The same notice asks whether the commission should ban paid prioritization agreements.
In a series of decisions dating back 12 years, the FCC has classified broadband Internet service as an “information service" that cannot be regulated as a common carrier service and is not subject to Title II.
Invoking Title II, AT&T and Verizon argue, would throw a monstrous monkey wrench into an Internet economy famous for innovation, potentially subjecting companies such as Netflix, Google and YouTube to primordial regulations.
“Title II’s mother-may-I requirements to introduce new services and features or to withdraw experimental additional offerings are anathema to innovation and investment," Glover declared. “Similarly, price regulation, generally through approval of tariffs, has been a central pillar of Title II regulation. But, as the Department of Justice previously told the Commission, such regulation would directly threaten the national goals aimed at encouraging investment in broadband facilities."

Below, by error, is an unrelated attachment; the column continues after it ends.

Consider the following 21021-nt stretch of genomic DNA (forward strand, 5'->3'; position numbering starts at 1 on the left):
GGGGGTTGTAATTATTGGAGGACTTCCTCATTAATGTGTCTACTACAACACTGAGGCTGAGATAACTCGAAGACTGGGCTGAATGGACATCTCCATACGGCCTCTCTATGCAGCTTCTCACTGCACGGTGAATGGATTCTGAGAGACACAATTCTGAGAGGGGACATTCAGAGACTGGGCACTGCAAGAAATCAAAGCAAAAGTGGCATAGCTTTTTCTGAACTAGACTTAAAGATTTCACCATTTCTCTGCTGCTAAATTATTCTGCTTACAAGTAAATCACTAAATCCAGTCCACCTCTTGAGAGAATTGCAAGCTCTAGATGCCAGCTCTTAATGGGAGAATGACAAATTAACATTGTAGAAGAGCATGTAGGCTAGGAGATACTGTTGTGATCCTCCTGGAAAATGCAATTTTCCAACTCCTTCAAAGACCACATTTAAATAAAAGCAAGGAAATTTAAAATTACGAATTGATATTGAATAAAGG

Free Press brushed aside those arguments. “The biggest telephone companies invested more under Title II—and less after their broadband services were removed from its jurisdiction in 2005," the organization said.
Finally, even if the FCC subjected broadband Internet service to Title II regulation, it asked whether it should essentially excuse companies from compliance with all the common carrier provisions “in order to strike the right balance between minimizing the regulatory burdens on providers and ensuring that the public interest is served."